Canoe
Credit: David Webb

Most of the reviews are saying that Roy MacGregor’s new book, Canoe Country: The Making of Canada, is a “rollicking read.”

They’re right. I couldn’t put this collection of essays down. I read it in two days. That’s surprising, since I’m a typical male, and it took me well over half-a-year to read The Hobbit.

Canoe Country

I guess the content of the book means much more to me than a magical ring and nasty Orcs. It should mean a lot more to any Canadian. MacGregor’s Canoe Country clearly underlines how the canoe is our country’s icon. It celebrates how it shaped Canada—just as the horse and 10-gallon hat defined the American West. It boasts the legends and personalities that continue to adore the watercraft. Most of all, however, it reminds us how the canoe continues to separate Canadian culture. It identifies us. I totally agree with MacGregor’s belief that “If the canoe is not on the Canadian flag, it is most certainly to be found in the Canadian imagination.”

The canoe was a critical tool for exploration, profit, then a recreational tool, followed by a way for us to escape and “explore” ourselves. MacGregor even touches on Pierre Berton’s quote that, “a true Canadian is one who can make love in a canoe without tipping.” And he reminds us, refreshingly, of the politicians devoted to canoe tripping; not just Pierre Trudeau, but others such as Jack Layton and Olivia Chow.

My favourite chapter—even though it’s a somewhat biased view since I’m mentioned in it—is “The Mission.” It tells the story how a misguided dreamer destroyed the memorial of legendary Canadian author and paddler, Blair Fraser, along Algonquin’s Petewawa River. I remember that act. The person who hacksawed the cross from the Precambrian riverbank sent me a note, placed in a non-descriptive brown envelope with no return address. He stated his feelings about such “shrines” are like graffiti in wilderness areas and how he had dedicated his life to remove them, like a surgeon removes cancer from a patient.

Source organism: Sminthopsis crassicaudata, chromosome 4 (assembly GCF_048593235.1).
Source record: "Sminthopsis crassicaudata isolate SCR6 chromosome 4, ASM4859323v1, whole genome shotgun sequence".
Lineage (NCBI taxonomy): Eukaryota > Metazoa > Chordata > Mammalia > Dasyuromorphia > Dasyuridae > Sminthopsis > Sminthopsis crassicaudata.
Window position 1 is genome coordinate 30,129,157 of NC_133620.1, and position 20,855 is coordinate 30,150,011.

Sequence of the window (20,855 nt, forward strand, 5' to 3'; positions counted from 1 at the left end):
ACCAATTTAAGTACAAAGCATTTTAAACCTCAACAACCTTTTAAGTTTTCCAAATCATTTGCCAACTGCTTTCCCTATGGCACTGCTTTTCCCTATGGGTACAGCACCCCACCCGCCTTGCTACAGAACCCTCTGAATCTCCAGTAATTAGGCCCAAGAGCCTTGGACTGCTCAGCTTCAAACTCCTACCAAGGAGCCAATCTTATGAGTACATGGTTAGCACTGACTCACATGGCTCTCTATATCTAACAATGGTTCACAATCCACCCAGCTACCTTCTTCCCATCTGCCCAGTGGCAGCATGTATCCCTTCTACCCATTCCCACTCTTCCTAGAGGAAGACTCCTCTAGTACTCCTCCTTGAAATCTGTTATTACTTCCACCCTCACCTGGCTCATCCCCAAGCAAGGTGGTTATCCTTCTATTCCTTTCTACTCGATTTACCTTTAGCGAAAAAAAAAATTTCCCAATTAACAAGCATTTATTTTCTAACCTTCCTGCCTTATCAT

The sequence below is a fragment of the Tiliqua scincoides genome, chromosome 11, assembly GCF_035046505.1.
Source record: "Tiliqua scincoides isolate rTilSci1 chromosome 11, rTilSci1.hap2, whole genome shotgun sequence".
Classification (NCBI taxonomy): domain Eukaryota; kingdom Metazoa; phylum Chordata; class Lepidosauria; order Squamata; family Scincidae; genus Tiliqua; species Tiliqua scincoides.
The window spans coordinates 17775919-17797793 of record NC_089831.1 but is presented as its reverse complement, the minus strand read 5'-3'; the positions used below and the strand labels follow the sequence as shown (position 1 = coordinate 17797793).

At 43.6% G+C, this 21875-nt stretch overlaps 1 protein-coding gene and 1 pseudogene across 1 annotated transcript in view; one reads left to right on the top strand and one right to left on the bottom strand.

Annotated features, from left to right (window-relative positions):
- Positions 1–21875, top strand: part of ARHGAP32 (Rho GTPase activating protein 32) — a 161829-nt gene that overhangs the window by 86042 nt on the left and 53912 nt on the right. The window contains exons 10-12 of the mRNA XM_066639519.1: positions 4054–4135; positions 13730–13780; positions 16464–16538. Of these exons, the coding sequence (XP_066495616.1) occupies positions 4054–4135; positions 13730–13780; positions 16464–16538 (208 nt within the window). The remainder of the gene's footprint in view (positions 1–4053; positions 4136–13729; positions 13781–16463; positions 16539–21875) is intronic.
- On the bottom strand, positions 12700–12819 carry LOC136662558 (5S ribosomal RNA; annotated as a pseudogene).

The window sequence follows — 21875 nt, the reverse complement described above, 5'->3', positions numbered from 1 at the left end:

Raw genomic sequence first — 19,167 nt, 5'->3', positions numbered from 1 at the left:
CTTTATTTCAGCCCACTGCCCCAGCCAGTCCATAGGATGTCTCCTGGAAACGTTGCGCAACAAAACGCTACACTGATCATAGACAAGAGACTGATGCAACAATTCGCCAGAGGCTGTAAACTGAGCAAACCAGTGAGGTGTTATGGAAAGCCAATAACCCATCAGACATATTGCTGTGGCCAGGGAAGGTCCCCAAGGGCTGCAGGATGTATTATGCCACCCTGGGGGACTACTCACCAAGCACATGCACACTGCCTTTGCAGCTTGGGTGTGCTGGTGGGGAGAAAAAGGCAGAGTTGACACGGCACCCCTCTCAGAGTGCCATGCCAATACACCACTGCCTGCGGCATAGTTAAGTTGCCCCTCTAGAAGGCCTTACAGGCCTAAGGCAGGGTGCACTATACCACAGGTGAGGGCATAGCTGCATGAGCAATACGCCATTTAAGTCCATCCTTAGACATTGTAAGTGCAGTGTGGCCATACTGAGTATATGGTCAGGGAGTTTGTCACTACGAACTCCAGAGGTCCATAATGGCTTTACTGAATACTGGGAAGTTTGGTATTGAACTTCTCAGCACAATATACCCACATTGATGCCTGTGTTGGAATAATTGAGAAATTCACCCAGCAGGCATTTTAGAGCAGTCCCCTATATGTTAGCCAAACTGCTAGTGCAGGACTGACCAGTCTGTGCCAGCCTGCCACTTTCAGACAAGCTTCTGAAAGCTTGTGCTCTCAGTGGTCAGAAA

At the time, I didn’t write about his note to me. In fact, I didn’t mention it to anyone—except Roy MacGregor. I kept quiet for a personal reason—I was phobic of what kind of odd person I was dealing with. You see, a half-hour after receiving the letter in the mail, my daughter’s school called and said “Don’t panic, but we’ve lost your child.” It was her first day in kindergarten. Yes, I panicked. I soon found out the incident had nothing to with the reprobate who destroyed Fraser’s memorial. It was due to cutbacks at the school, which led to a group of volunteer grade six students watching the youngsters instead of paid teachers. They had put her on a bus—the problem, of course, was my daughter didn’t take the bus. We found her a couple hours later, riding the bus to some other school. The Blair Fraser memorial deviant wasn’t discovered until a couple years later.

I’ll save the rest of “The Mission” story for you to read. It’s truly “rollicking.” So is the rest of Roy MacGregor’s Canoe Country: The Making of Canada. The book should be placed on every Canadian’s bookshelf, just as any J.R.R. Tolkien fan should have a copy of The Hobbit.

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